Question

Does using a ceiling fan save money while the air conditioner is running?

Asked by Robin Lamb
Levittown, NY

How much money can I save?

Answer

David Bergman

Answered by David Bergman

New York, NY

David Bergman Architect

July 12, 2012

There’s nothing worse – well , yeah, of course there are worse things, but it may not seem like it this time of year – than sitting in a hot, stifling space with no air moving.

And it’s not just our imaginations; that moving air does make us feel palpably cooler.

Save 4-8% on cooling costs

This means that if the air in a room is moving, you can set the air conditioner temperature several degrees higher and still feel just as cool. The big catch here is that, if you don’t adjust the a.c. temp up, then all you are doing is adding the electrical usage of the fan to your bill.

  • With a ceiling fan on, you should be able to raise the temperature setting on your AC by up to 4 degrees. 
  • A typical fan might use 15 to 100 watts depending on the speed it is set to. 
  • A typical air conditioner might use anywhere from less than a 1000 watts (for a small window unit) to more than 5000 for a central system. 
  • So combining fan usage with the AC, you can save 4% - 8% of your cooling costs.

A couple of additional notes:

  • Fans are useful, but only when someone is in the room. They don’t actually lower the temperature; they cause it to feel lower. So if no one is there to feel it, the fan is just wasting energy. 
  • More anecdotally, we only recently figured out that the ceiling fan directly in front of our window unit was apparently stifling the air flow. The downward push from the fan was inhibiting the AC unit’s ability to push the air across the room. At least that’s our theory.

At the moment, I’m sitting at my desk with a window unit about 18’ feet away and small desk fan blowing on me as well. Without the desk fan, I’d probably have to set the a.c. temp several degrees lower.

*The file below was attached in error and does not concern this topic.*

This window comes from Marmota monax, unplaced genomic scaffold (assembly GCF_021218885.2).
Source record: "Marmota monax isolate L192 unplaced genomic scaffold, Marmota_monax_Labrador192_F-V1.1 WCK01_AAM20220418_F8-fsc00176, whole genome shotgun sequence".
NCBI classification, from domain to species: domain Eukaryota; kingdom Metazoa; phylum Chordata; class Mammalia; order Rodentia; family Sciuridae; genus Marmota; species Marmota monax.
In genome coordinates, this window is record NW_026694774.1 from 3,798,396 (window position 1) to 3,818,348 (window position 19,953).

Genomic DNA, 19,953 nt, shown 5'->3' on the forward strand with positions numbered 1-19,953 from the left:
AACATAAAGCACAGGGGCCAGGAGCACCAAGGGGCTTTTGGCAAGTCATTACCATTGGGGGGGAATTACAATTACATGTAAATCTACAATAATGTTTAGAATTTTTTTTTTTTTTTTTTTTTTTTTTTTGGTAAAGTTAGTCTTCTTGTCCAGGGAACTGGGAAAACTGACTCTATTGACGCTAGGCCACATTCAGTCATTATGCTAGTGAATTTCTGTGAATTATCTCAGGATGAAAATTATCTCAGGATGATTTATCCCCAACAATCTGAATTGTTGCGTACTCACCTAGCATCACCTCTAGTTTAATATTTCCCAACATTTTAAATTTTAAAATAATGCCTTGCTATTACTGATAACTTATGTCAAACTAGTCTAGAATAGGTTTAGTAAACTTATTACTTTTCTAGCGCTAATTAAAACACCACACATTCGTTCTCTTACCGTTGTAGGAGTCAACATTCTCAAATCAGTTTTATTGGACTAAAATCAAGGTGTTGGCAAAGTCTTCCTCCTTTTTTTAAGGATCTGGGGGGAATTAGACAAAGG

Remotely monitoring and controlling my AC

On a related note, we’re trying out a ThinkEco “Modlet” supplied to us under a program by our local utility (Con Ed). The system consists of a receiver that the air conditioner plugs into before plugging into the wall outlet, a USB transmitter plugged into any nearby computer with Internet access, and a remote control thermostat. This enables a few things.

  • First, I can monitor the energy usage and cost of the air conditioner from my desktop.
  • Second, the remote control senses the temperature where I need it, not  just at the air conditioner. So I keep it where we sit most often.
  • Thirdly, when there is a peak usage alert, Con Ed – with my permission – can raise the temperature setting a degree or two.

When we first went to set up the Modlet, we had major problems and finally deduced that it was because our ten-year old window unit wasn’t working properly. Off we went to buy a replacement at 9:00 pm during the recent heat wave. 

The new unit, as measured by my Kill A Watt meter uses less than half the energy (because the old one was over-revving to try to compensate) – and actually cools the room.

We might have continued to try to use the failed unit if we hadn’t gone through the exercise of installing the Modlet.

 

For more information:

Read "I have heard it is most efficient to run the fan constantly for a central air-conditioning unit. Is that correct?" a Q&A answered by Hamid Kashani.

Tagged In: heating cooling

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